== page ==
July 3, 1905. M. Hill is appointed the teacher at Slaughter.
July 5, 1909. Myrta Shores is appointed the teacher at Slaughter.
July 7-8, 1913. Bernadee McMullins is appointed the teacher at Slaughter.
1915-16. 19 pupils are enrolled in the Slaughter school. The teacher is Lester Mikell.
July 5, 1921. Prof. H. A. Hammer is appointed the teacher at Slaughter.
April 25, 1924. The Dade City Banner reported, “The public school closed here last Friday, the pupils giving a nice play in the afternoon. Quite a number of visitors were present and enjoyed the exercises. Miss Vern Wingate, our teacher and her niece, Miss Pauline Collier, left for their home Monday. All regret to see her leave, but are hoping she will return to take charge of the school next fall. Mrs. Mary Price passed away last Sunday at the home of Mr. and Mrs. T. O. Slaughter, at the age of 76 years. ... Mrs. Price resided in Dade City until after the death of her husband some years ago, since which time she has been making her home with her relatives.” (Date of article dateline)
July 18, 1924. The Dade City Banner reports, “Slaughter school started July 7. We hope it will be a great success, as we have a real good teacher, Mrs. Mosely of Kathleen.” School board minutes give her name as Mrs. R. S. Mosely.
Sept. 19, 1924. The Dade City Banner reports, “Rev. McDaniel of Lakeland preached an excellent sermon at the Baptist church of Slaughter Sunday. He was favored by a large congregation of interested listeners. There was also church Saturday afternoon and prayer services Sunday afternoon. ... Mrs. R. S. Moseley, our Slaughter school teacher, and daughter, who have been boarding at Mrs. J. E. Brown’s removed to Mr. Mills’ Friday, where they will reside in the future.”
July 24, 1925. The Dade City Banner reports, “Slaughter, July 21.—Quite a number of the folks of this place were present at church at Riverland which, in spite of the rain was enjoyed by everyone. Rev. Bishop of Webster will preach at the Baptist church here next Sunday. We wish all to be present.”
Sept. 22, 1925. The Dade City Banner reports, “Saturday a raid in the Slaughter neighborhood resulted in the capture of two stills, both small ones. No arrests were made in one instance, while Bob Johnson, colored, not only lost his lard can outfit and a gallon of shine, but was also lodged in jail.”
Feb. 19, 1926. The Dade City Banner reports, “Roy Slaughter, son of N. S. Slaughter, formerly of Slaughter but now a resident of Atlantic Beach, was buried in the cemetery at Slaughter on Wednesday morning. The deceased was a veteran of the World War who incurred tuberculosis while in the service and his death occurred at the United States Veterans’ Bureau hospital at Asheville, N. C., Feb. 12th, the government shipping his body here for interment. Besides serving in the World war he is said to have been a member of Pershing’s punitive expedition into Mexico during the border troubles caused by the Mexican Revolution. Besides his father, he is survived by two brothers, both World War veterans, and one still in the service as a lieutenant of aviation.”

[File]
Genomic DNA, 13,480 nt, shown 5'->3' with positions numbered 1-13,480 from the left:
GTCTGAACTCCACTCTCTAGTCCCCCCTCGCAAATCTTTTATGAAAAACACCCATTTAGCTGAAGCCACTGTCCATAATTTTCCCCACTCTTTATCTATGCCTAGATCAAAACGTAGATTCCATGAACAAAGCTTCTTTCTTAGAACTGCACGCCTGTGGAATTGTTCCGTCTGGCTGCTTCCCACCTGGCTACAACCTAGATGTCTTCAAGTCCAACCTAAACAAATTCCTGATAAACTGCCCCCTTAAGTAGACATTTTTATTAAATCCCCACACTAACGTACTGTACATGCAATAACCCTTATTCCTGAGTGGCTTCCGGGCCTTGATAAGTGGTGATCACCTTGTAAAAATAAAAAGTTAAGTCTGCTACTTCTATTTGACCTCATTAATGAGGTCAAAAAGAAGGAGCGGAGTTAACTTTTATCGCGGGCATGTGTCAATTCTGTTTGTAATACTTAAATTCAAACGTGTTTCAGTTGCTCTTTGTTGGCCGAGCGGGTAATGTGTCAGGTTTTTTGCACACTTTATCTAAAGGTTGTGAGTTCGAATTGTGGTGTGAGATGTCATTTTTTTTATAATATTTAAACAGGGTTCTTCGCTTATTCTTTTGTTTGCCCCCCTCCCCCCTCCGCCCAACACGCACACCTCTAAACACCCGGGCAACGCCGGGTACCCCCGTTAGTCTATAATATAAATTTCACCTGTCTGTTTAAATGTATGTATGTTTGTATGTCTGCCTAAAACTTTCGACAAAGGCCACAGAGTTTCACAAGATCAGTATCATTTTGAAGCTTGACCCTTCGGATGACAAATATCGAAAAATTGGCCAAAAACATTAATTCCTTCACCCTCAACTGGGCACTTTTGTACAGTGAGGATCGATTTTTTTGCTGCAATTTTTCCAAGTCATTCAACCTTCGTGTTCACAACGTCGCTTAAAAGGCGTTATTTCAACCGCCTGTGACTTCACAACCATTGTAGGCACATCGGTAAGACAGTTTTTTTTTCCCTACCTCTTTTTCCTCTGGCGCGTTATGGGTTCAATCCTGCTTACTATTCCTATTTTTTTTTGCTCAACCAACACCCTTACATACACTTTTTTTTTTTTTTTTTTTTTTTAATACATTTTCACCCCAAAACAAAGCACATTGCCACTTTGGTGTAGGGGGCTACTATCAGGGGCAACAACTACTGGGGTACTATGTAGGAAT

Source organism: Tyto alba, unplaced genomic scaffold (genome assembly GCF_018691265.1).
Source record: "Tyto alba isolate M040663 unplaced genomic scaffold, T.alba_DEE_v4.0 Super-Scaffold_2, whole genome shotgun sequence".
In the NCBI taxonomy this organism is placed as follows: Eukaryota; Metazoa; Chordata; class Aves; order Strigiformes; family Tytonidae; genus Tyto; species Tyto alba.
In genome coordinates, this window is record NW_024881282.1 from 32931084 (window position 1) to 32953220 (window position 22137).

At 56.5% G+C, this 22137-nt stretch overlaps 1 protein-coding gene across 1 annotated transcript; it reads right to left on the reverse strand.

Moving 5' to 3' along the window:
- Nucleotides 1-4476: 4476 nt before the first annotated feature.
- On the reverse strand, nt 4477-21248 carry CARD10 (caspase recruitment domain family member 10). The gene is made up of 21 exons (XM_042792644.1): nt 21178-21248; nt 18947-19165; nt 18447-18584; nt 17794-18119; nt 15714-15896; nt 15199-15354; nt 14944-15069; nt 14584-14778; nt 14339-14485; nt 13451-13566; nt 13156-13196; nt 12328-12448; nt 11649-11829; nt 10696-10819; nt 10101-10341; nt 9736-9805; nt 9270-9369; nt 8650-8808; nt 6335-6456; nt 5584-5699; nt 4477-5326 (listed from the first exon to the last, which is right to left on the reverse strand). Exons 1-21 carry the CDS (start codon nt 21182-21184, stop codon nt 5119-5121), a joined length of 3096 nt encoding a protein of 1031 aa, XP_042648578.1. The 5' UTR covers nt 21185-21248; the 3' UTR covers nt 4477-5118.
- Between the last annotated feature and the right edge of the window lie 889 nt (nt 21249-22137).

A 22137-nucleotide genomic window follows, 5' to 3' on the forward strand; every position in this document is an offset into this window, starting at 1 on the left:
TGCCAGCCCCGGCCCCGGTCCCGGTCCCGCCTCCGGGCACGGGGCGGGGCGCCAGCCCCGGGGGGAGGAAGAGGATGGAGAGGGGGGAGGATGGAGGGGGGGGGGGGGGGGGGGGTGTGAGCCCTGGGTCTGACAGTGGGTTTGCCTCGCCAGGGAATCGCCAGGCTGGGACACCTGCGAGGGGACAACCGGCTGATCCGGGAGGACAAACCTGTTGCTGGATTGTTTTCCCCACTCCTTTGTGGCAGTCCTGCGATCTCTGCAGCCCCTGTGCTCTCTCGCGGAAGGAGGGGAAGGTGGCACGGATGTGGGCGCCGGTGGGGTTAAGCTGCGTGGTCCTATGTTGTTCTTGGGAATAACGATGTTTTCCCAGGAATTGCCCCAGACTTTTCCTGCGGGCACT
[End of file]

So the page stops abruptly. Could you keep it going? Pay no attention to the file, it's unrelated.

Apr. 13, 1926. The Dade City Banner reports that W. J. Bryant of Lacoochee, pastor of the church at Slaughter, has announced his candidacy for the nomination as member of the legislature from Pasco county, subject to the Democratic primary of June 8.
May 21, 1926. The Dade City Banner reports that W. H. Boyett of Slaughter has announced his candidacy for county commission from District 1.
June 15, 1926. The Dade City Banner reports:
Slaughter cemetery picnic will be held June 24. Everybody invited to come with well filled baskets. Miss Dolores Revels has been spending some time with her grandparents, Mr. and Mrs. T. O. Slaughter. We are having some fine rains. The folks out here are still picking and selling some strawberries and have picked and canned quite a few blackberries. We are sure glad to know that our road is being put through from Richloam to Slaughter.
June 25, 1926. The Dade City Banner reports, “Last week the community met and cleaned up and beautified the cemetery, one of the prettiest and best kept up rural burying grounds in Pasco county. Located off to one side and until recently almost inaccessible for lack of roads, Slaughter has been somewhat out of the march of progress. It is one of the finest trucking sections of the county and from now on will come rapidly to the front.”